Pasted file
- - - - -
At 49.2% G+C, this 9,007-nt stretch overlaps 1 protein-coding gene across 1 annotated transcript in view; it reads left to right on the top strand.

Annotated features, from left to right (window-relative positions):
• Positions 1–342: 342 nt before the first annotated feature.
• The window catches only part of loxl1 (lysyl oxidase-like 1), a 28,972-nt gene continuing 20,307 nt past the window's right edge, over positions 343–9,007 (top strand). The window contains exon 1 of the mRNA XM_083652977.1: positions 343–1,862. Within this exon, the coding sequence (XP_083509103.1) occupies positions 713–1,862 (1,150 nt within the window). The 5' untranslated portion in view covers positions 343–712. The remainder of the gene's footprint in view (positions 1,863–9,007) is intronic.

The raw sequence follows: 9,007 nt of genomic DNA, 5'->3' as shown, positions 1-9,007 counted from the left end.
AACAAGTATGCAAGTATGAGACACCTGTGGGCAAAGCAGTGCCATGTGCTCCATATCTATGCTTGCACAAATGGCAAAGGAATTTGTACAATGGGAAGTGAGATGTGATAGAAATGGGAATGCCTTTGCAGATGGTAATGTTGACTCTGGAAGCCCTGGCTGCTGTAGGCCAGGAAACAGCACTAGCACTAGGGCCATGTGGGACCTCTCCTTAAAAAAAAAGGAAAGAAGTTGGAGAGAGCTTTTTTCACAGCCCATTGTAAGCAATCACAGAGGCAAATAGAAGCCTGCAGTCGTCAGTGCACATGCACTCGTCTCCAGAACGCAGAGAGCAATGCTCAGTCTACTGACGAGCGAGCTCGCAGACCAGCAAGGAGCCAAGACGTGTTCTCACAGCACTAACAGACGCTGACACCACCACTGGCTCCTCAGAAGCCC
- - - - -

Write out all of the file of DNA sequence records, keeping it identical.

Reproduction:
At 49.2% G+C, this 9,007-nt stretch overlaps 1 protein-coding gene across 1 annotated transcript in view; it reads left to right on the top strand.

Annotated features, from left to right (window-relative positions):
• Positions 1–342: 342 nt before the first annotated feature.
• The window catches only part of loxl1 (lysyl oxidase-like 1), a 28,972-nt gene continuing 20,307 nt past the window's right edge, over positions 343–9,007 (top strand). The window contains exon 1 of the mRNA XM_083652977.1: positions 343–1,862. Within this exon, the coding sequence (XP_083509103.1) occupies positions 713–1,862 (1,150 nt within the window). The 5' untranslated portion in view covers positions 343–712. The remainder of the gene's footprint in view (positions 1,863–9,007) is intronic.

The raw sequence follows: 9,007 nt of genomic DNA, 5'->3' as shown, positions 1-9,007 counted from the left end.
AACAAGTATGCAAGTATGAGACACCTGTGGGCAAAGCAGTGCCATGTGCTCCATATCTATGCTTGCACAAATGGCAAAGGAATTTGTACAATGGGAAGTGAGATGTGATAGAAATGGGAATGCCTTTGCAGATGGTAATGTTGACTCTGGAAGCCCTGGCTGCTGTAGGCCAGGAAACAGCACTAGCACTAGGGCCATGTGGGACCTCTCCTTAAAAAAAAAGGAAAGAAGTTGGAGAGAGCTTTTTTCACAGCCCATTGTAAGCAATCACAGAGGCAAATAGAAGCCTGCAGTCGTCAGTGCACATGCACTCGTCTCCAGAACGCAGAGAGCAATGCTCAGTCTACTGACGAGCGAGCTCGCAGACCAGCAAGGAGCCAAGACGTGTTCTCACAGCACTAACAGACGCTGACACCACCACTGGCTCCTCAGAAGCCC